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5
6<p class="Path">
7Prev: <a href="c_nb.htm">Naive Bayes in Python</a>,
8Next: <a href="regression.htm">Regression</a>,
9Up: <a href="c_pythonlearner.htm">Build Your Own Learner</a>,
10</p>
11
12<H1>Build Your Own Bagger</H1>
13
14<p>Here we show how to use the schema that allows us to build our own
15learners/classifiers for bagging. While you can find bagging,
16boosting, and other ensemble-related stuff in <a
17href="../modules/orngEnsemble.htm">orngEnsemble</a> module, we thought
18explaining how to code bagging in Python may provide for a nice
19example. The following pseudo-code (from
20Whitten &amp; Frank: Data Mining) illustrates the main idea of bagging:</p>
21
22<xmp class="code">MODEL GENERATION
23Let n be the number of instances in the training data.
24For each of t iterations:
25   Sample n instances with replacement from training data.
26   Apply the learning algorithm to the sample.
27   Store the resulting model.
28
29CLASSIFICATION
30For each of the t models:
31   Predict class of instance using model.
32Return class that has been predicted most often.
33</xmp>
34
35
36<p>Using the above idea, this means that our <code>Learner_Class</code> will
37need to develop t classifiers and will have to pass them to
38<code>Classifier</code>, which, once seeing a data instance, will use them for
39classification. We will allow parameter t to be specified by the
40user, 10 being the default.</p>
41
42<p>The code for the <code>Learner_Class</code> is therefore:</p>
43
44<p class="header">class <code>Learner_Class</code> from <a href=
45"bagging.py">bagging.py</a></p>
46<xmp class="code">class Learner_Class:
47    def __init__(self, learner, t=10, name='bagged classifier'):
48        self.t = t
49        self.name = name
50        self.learner = learner
51
52    def __call__(self, examples, weight=None):
53        n = len(examples)
54        classifiers = []
55        for i in range(self.t):
56            selection = []
57            for i in range(n):
58                selection.append(random.randrange(n))
59            data = examples.getitems(selection)
60            classifiers.append(self.learner(data))
61           
62        return Classifier(classifiers = classifiers, \
63            name=self.name, domain=examples.domain)
64</xmp>
65
66<p>Upon invocation, <code>__init__</code> stores the base learning (the one that
67will be bagged), the value of the parameter t, and the name of the
68classifier. Note that while the learner requires the base learner
69to be specified, parameters t and name are optional.</p>
70
71<p>When the learner is called with examples, a list of t
72classifiers is build and stored in variable <code>classifier</code>. Notice that
73for data sampling with replacement, a list of data instance indices
74is build (<code>selection</code>) and then used to sample the data from training
75examples (<code>example.getitems</code>). Finally, a <code>Classifier</code> is called
76with a list of classifiers, name and domain information.</p>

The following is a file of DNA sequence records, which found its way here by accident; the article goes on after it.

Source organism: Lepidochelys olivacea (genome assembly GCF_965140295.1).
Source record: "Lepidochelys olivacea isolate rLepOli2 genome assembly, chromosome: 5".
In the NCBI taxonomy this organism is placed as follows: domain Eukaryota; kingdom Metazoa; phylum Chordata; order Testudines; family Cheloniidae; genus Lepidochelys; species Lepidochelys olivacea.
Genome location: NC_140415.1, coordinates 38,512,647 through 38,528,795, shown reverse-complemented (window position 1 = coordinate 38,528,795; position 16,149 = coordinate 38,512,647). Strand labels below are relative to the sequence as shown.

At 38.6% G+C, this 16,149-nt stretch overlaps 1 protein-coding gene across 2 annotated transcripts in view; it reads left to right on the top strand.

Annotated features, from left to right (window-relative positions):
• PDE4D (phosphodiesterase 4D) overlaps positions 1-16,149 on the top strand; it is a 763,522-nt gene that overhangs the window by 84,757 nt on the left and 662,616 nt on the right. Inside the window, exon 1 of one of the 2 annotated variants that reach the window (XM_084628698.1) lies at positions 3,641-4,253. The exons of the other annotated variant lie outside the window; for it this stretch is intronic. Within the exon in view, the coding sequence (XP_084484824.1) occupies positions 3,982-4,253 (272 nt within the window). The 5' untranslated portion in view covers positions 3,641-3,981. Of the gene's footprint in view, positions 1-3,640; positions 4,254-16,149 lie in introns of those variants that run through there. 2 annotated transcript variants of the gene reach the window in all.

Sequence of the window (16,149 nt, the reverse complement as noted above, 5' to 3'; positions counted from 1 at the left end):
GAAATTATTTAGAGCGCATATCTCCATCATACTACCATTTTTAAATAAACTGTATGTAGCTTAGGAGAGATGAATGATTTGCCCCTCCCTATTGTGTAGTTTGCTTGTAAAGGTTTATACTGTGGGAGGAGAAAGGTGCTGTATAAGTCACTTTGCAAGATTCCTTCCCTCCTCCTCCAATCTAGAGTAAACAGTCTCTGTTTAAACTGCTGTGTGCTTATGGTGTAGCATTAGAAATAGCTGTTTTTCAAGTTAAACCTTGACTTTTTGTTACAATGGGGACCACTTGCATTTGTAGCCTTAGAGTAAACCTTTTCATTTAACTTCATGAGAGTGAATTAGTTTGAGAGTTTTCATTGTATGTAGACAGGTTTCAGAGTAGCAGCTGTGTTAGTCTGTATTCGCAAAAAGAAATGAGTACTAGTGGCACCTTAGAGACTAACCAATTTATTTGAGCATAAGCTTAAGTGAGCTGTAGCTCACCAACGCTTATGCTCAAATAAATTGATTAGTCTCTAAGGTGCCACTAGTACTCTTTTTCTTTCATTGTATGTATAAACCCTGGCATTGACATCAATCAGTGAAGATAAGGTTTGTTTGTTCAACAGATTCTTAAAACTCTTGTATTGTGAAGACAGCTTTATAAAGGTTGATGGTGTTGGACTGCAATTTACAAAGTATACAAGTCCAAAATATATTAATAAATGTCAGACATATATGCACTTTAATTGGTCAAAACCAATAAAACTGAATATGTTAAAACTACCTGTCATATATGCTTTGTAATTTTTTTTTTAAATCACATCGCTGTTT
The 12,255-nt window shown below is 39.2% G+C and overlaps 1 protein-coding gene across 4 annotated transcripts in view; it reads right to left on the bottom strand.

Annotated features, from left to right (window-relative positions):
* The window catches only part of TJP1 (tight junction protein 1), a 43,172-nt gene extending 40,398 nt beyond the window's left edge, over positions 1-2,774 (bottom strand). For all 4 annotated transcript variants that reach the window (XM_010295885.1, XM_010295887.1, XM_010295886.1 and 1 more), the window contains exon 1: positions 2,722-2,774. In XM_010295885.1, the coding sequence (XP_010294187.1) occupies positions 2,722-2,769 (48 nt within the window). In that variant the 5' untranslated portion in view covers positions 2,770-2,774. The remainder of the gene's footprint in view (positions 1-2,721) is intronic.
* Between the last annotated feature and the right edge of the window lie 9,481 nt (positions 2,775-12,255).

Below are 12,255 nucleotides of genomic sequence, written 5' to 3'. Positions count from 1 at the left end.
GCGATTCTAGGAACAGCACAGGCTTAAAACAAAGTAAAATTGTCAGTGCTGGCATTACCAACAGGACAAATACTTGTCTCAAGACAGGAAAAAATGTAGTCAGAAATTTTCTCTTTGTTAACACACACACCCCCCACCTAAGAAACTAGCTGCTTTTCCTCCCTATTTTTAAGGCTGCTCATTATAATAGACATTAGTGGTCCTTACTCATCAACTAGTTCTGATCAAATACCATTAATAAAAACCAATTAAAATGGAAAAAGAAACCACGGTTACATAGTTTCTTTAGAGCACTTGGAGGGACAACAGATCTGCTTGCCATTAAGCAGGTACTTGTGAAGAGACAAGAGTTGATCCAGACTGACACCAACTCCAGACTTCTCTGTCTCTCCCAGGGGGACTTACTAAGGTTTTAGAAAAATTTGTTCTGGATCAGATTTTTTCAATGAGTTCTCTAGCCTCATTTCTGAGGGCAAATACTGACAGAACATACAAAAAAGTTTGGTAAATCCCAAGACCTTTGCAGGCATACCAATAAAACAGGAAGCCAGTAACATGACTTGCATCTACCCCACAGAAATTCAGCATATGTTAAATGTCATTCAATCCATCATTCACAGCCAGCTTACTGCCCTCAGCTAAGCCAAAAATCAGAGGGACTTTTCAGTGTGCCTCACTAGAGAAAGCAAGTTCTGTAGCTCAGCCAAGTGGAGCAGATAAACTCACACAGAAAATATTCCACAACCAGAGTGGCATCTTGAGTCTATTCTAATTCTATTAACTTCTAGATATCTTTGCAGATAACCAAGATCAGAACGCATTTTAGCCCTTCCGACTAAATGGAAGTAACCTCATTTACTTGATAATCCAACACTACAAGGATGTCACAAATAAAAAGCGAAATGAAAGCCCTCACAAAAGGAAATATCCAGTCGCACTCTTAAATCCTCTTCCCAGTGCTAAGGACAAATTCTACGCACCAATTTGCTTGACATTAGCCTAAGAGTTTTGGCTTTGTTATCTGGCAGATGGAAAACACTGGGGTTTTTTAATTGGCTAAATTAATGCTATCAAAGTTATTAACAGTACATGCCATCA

77
78<p class="header">class <code>Classifier</code> from <a href=
79"bagging.py">bagging.py</a></p>
80<xmp class="code">class Classifier:
81    def __init__(self, **kwds):
82        self.__dict__.update(kwds)
83
84    def __call__(self, example, resultType = orange.GetValue):
85        freq = [0.] * len(self.domain.classVar.values)
86        for c in self.classifiers:
87            freq[int(c(example))] += 1
88        index = freq.index(max(freq))
89        value = orange.Value(self.domain.classVar, index)
90        for i in range(len(freq)):
91            freq[i] = freq[i]/len(self.classifiers)
92        if resultType == orange.GetValue: return value
93        elif resultType == orange.GetProbabilities: return freq
94        else: return (value, freq)
95</xmp>
96
97
98<p>For initialization, <code>Classifier</code> stores all parameters it was
99invoked with. When called with a data instance, a list freq is
100initialized which is of length equal to the number of classes and
101records the number of models that classify an instance to a
102specific class. The class that majority of models voted for is
103returned. While it may be possible to return classes index, or even
104a name, by convention classifiers in Orange return an object <code>Value</code>
105instead.</p>
106
107<p>Notice that while, originally, bagging was not intended to
108compute probabilities of classes, we compute these as the
109proportion of models that voted for a certain class (this is
110probably incorrect, but suffice for our example, and does not hurt
111if only classes values and not probabilities are used).</p>
112
113<p>Here is the code that tests our bagging we have just
114implemented. It compares a decision tree and its bagged variant.
115Run it yourself to see which one is better!</p>
116
117<p class="header"><a href="bagging_test.py">bagging_test.py</a> (uses <a
118href="bagging.py">bagging.py</a> and <a href=
119"../datasets/adult_sample.tab">adult_sample.tab</a>)</p>
120<xmp class="code">import orange, orngTree, orngEval, bagging
121data = orange.ExampleTable("adult_sample")
122
123tree = orngTree.TreeLearner(mForPrunning=10, minExamples=30)
124tree.name = "tree"
125baggedTree = bagging.Learner(learner=tree, t=5)
126
127learners = [tree, baggedTree]
128
129results = orngEval.crossValidation(learners, data, folds=5)
130for i in range(len(learners)):
131    print learners[i].name, orngEval.CA(results)[i]
132</xmp>
133
134<hr><br><p class="Path">
135Prev: <a href="c_nb.htm">Naive Bayes in Python</a>,
136Next: <a href="regression.htm">Regression</a>,
137Up: <a href="c_pythonlearner.htm">Build Your Own Learner</a>
138</p>
139
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